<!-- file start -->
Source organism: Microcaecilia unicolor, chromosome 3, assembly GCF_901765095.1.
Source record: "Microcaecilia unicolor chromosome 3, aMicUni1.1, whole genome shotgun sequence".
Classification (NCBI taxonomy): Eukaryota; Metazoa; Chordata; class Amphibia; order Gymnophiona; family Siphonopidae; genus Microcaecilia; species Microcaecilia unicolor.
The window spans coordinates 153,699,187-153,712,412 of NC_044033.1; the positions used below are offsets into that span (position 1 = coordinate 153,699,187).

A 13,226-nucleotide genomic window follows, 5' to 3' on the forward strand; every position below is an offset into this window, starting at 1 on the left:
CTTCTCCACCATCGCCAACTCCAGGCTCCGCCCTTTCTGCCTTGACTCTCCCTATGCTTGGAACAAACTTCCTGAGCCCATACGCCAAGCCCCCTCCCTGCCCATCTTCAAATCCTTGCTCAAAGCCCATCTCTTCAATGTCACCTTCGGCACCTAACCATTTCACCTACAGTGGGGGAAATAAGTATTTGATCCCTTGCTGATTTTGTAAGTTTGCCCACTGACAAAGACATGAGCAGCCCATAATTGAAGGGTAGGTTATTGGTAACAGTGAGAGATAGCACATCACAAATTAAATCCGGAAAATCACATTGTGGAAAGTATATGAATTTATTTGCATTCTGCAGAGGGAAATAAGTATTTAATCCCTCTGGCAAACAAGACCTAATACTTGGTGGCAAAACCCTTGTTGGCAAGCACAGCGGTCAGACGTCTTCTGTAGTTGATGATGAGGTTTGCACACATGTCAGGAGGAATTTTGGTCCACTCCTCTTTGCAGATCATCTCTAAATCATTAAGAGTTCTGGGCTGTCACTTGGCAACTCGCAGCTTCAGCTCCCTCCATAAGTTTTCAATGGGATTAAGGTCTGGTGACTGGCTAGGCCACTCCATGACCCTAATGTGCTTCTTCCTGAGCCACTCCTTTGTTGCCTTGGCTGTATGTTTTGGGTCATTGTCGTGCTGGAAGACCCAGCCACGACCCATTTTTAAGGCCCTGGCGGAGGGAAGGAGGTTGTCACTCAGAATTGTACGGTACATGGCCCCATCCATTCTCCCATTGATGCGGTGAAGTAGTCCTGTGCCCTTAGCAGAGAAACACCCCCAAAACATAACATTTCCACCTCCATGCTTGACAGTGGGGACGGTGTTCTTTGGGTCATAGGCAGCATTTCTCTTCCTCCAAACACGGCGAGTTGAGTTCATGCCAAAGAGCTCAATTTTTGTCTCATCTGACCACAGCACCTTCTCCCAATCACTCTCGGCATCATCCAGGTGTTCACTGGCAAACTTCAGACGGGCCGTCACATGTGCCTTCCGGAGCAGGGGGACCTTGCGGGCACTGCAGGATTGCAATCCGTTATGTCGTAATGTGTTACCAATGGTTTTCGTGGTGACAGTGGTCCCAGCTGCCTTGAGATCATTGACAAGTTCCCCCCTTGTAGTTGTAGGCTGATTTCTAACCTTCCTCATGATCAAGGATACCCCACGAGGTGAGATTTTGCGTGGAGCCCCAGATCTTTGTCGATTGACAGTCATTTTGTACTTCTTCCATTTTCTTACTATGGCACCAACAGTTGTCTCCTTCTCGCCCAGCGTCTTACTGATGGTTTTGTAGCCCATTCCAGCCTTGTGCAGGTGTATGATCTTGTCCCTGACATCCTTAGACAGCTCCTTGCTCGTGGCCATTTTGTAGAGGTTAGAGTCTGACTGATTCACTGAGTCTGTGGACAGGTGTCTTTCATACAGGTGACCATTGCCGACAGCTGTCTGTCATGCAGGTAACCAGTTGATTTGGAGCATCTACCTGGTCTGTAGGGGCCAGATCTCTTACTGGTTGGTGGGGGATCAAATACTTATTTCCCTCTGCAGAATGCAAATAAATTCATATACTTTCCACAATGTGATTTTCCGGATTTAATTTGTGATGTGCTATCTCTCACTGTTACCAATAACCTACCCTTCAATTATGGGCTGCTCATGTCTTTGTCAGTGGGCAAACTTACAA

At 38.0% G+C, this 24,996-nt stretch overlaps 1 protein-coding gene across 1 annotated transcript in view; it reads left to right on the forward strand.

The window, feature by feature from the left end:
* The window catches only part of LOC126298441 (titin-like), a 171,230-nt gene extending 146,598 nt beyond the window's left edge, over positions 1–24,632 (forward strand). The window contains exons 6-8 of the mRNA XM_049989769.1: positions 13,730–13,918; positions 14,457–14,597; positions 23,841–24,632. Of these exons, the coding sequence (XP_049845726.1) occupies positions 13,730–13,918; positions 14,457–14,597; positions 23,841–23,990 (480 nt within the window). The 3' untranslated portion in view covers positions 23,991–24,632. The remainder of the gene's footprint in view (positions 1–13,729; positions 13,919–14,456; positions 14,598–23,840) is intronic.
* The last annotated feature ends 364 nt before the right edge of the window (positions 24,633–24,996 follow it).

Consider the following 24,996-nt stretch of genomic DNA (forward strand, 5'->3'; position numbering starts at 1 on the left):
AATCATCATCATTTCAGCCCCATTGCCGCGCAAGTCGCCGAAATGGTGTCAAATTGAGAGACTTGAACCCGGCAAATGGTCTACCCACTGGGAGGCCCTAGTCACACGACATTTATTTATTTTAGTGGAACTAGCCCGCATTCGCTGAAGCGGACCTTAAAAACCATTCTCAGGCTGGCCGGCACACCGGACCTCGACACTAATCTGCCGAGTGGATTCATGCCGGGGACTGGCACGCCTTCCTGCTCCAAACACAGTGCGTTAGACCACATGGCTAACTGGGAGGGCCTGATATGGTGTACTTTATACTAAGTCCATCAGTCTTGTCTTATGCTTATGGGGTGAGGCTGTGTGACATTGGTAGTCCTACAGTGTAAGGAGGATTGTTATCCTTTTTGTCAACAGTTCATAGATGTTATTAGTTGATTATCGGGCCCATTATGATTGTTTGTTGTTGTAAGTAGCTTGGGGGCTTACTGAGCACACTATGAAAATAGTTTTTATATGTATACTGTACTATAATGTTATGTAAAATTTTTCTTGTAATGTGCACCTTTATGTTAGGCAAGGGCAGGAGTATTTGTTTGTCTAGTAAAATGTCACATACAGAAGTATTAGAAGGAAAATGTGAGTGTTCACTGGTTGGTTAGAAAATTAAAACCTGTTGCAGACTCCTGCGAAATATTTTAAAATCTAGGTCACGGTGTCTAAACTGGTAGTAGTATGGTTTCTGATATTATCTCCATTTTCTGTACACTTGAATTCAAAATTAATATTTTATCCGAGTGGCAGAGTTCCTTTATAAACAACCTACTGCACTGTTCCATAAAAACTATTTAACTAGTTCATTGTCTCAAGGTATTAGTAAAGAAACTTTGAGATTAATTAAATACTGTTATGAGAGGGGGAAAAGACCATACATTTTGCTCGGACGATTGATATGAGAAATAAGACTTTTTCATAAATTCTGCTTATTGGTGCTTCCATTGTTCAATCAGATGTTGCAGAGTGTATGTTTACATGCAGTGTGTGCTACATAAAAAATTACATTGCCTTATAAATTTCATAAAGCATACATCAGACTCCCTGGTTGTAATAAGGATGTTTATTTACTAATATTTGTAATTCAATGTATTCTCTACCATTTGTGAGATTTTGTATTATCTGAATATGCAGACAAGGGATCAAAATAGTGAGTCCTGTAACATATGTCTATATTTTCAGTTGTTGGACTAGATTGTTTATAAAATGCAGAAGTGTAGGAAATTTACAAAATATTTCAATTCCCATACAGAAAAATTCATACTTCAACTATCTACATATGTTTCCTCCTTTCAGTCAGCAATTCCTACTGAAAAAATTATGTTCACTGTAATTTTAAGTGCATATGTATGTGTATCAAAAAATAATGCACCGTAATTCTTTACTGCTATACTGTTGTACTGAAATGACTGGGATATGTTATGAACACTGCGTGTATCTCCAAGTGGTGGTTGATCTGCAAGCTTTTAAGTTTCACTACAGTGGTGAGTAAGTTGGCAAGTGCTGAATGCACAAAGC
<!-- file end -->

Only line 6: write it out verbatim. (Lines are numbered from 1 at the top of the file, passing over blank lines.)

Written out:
CTTCTCCACCATCGCCAACTCCAGGCTCCGCCCTTTCTGCCTTGACTCTCCCTATGCTTGGAACAAACTTCCTGAGCCCATACGCCAAGCCCCCTCCCTGCCCATCTTCAAATCCTTGCTCAAAGCCCATCTCTTCAATGTCACCTTCGGCACCTAACCATTTCACCTACAGTGGGGGAAATAAGTATTTGATCCCTTGCTGATTTTGTAAGTTTGCCCACTGACAAAGACATGAGCAGCCCATAATTGAAGGGTAGGTTATTGGTAACAGTGAGAGATAGCACATCACAAATTAAATCCGGAAAATCACATTGTGGAAAGTATATGAATTTATTTGCATTCTGCAGAGGGAAATAAGTATTTAATCCCTCTGGCAAACAAGACCTAATACTTGGTGGCAAAACCCTTGTTGGCAAGCACAGCGGTCAGACGTCTTCTGTAGTTGATGATGAGGTTTGCACACATGTCAGGAGGAATTTTGGTCCACTCCTCTTTGCAGATCATCTCTAAATCATTAAGAGTTCTGGGCTGTCACTTGGCAACTCGCAGCTTCAGCTCCCTCCATAAGTTTTCAATGGGATTAAGGTCTGGTGACTGGCTAGGCCACTCCATGACCCTAATGTGCTTCTTCCTGAGCCACTCCTTTGTTGCCTTGGCTGTATGTTTTGGGTCATTGTCGTGCTGGAAGACCCAGCCACGACCCATTTTTAAGGCCCTGGCGGAGGGAAGGAGGTTGTCACTCAGAATTGTACGGTACATGGCCCCATCCATTCTCCCATTGATGCGGTGAAGTAGTCCTGTGCCCTTAGCAGAGAAACACCCCCAAAACATAACATTTCCACCTCCATGCTTGACAGTGGGGACGGTGTTCTTTGGGTCATAGGCAGCATTTCTCTTCCTCCAAACACGGCGAGTTGAGTTCATGCCAAAGAGCTCAATTTTTGTCTCATCTGACCACAGCACCTTCTCCCAATCACTCTCGGCATCATCCAGGTGTTCACTGGCAAACTTCAGACGGGCCGTCACATGTGCCTTCCGGAGCAGGGGGACCTTGCGGGCACTGCAGGATTGCAATCCGTTATGTCGTAATGTGTTACCAATGGTTTTCGTGGTGACAGTGGTCCCAGCTGCCTTGAGATCATTGACAAGTTCCCCCCTTGTAGTTGTAGGCTGATTTCTAACCTTCCTCATGATCAAGGATACCCCACGAGGTGAGATTTTGCGTGGAGCCCCAGATCTTTGTCGATTGACAGTCATTTTGTACTTCTTCCATTTTCTTACTATGGCACCAACAGTTGTCTCCTTCTCGCCCAGCGTCTTACTGATGGTTTTGTAGCCCATTCCAGCCTTGTGCAGGTGTATGATCTTGTCCCTGACATCCTTAGACAGCTCCTTGCTCGTGGCCATTTTGTAGAGGTTAGAGTCTGACTGATTCACTGAGTCTGTGGACAGGTGTCTTTCATACAGGTGACCATTGCCGACAGCTGTCTGTCATGCAGGTAACCAGTTGATTTGGAGCATCTACCTGGTCTGTAGGGGCCAGATCTCTTACTGGTTGGTGGGGGATCAAATACTTATTTCCCTCTGCAGAATGCAAATAAATTCATATACTTTCCACAATGTGATTTTCCGGATTTAATTTGTGATGTGCTATCTCTCACTGTTACCAATAACCTACCCTTCAATTATGGGCTGCTCATGTCTTTGTCAGTGGGCAAACTTACAA